This web page shows only a small excerpt of our Penningtyon research. Another 177 words (13 lines of text) covering the years 1676, 1783, 1552, 1558, 1565, 1599, 1655, 1730, 1584, 1661, 1640, 1653, 1642, 1616 and 1679 are included under the topic Early Penningtyon History in all our PDF Extended History products and printed products wherever possible.

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Penningtyon Early Notables (pre 1700)


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Penningtyon Early Notables (pre 1700)



Notables of the family at this time include William Penington, High Sheriff of Cumberland in 1552, 1558 and 1565; Joseph Pennington of Muncaster Castle, High Sheriff of Cumberland in 1599; Sir William Pennington (1655-1730), 1st Baronet; Isaac Penington (1584-1661), an English politician who...

Another 42 words (3 lines of text) are included under the topic Early Penningtyon Notables in all our PDF Extended History products and printed products wherever possible.

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The Great Migration


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The Great Migration



For many English families, the political and religious disarray that shrouded England made the far away New World an attractive prospect. On cramped disease-ridden ships, thousands migrated to those British colonies that would eventually become Canada and the United States. Those hardy settlers that survived the journey often went on to make important contributions to the emerging nations in which they landed. Analysis of immigration records indicates that some of the first North American immigrants bore the name Penningtyon or a variant listed above: John Penington, who settled at St. Christopher in 1633; Charles Penington, who arrived in Virginia in 1695; William Penington, who arrived in Virginia in 1652.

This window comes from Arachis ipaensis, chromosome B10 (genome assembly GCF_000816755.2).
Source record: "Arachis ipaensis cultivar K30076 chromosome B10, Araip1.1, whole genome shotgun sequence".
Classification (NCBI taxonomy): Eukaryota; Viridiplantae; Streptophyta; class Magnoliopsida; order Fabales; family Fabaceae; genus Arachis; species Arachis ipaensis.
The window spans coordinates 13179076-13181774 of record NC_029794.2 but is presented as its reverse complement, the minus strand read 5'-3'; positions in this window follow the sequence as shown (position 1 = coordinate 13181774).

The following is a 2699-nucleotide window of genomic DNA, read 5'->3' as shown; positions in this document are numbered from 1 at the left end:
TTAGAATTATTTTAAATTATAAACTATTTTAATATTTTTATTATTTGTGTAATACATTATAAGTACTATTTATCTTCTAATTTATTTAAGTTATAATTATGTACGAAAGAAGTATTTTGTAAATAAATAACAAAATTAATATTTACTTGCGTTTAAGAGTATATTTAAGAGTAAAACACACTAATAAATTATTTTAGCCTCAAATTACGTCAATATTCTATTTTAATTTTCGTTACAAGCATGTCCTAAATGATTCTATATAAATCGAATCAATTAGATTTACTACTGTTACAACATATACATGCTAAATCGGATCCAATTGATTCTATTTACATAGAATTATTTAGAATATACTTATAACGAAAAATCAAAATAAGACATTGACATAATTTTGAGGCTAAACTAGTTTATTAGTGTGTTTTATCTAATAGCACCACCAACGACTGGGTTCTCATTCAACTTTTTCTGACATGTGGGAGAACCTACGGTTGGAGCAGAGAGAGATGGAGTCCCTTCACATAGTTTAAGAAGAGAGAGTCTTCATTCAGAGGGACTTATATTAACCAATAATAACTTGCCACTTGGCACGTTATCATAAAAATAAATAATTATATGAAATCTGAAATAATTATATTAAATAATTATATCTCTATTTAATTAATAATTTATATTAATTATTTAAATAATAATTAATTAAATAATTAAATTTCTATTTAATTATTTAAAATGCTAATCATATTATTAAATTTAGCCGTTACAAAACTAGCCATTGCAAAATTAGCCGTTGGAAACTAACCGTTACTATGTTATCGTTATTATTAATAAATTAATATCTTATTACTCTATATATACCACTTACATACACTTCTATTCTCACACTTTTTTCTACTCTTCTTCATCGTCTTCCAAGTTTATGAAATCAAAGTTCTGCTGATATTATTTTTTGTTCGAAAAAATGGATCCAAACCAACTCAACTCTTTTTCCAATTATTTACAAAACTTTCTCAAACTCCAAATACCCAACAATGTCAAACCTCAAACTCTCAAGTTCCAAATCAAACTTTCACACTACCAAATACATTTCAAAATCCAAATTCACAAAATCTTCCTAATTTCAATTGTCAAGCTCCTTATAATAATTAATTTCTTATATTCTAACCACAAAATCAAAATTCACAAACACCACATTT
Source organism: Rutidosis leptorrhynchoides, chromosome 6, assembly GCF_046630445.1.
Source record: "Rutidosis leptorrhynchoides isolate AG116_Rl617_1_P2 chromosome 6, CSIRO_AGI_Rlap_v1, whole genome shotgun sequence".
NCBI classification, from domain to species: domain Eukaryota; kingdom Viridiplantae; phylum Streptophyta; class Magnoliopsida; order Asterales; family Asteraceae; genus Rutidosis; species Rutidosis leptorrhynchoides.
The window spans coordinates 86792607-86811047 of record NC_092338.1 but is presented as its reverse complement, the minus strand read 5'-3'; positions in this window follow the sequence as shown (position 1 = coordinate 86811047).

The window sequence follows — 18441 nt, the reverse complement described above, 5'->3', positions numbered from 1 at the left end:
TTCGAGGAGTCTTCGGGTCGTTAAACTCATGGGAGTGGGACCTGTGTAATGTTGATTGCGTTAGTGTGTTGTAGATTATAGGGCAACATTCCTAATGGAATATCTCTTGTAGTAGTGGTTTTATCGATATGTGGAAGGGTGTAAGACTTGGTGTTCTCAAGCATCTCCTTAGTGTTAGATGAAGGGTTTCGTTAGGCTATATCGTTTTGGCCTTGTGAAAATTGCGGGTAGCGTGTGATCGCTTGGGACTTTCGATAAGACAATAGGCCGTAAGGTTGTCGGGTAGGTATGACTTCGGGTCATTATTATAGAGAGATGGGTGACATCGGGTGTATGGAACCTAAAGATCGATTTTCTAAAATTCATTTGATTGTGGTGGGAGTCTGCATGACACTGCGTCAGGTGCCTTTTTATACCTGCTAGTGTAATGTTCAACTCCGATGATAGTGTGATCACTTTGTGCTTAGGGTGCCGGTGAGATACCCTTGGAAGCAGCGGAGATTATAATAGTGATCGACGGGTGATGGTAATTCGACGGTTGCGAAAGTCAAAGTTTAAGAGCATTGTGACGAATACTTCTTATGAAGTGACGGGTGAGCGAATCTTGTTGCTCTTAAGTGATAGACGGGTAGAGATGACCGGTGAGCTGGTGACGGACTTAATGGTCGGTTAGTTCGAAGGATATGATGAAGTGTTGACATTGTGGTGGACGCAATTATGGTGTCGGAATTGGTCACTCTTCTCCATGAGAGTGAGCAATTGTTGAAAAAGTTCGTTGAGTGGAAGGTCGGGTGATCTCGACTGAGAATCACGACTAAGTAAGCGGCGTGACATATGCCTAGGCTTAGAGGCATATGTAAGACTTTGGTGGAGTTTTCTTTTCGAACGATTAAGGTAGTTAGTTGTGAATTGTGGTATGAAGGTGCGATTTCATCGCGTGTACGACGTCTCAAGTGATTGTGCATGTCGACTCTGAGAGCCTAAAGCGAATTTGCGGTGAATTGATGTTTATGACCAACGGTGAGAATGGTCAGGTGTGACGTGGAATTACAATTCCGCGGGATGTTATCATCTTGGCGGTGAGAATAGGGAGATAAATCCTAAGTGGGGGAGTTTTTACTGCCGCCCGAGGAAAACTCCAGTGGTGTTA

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Motto


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Motto



The motto was originally a war cry or slogan. Mottoes first began to be shown with arms in the 14th and 15th centuries, but were not in general use until the 17th century. Thus the oldest coats of arms generally do not include a motto. Mottoes seldom form part of the grant of arms: Under most heraldic authorities, a motto is an optional component of the coat of arms, and can be added to or changed at will; many families have chosen not to display a motto.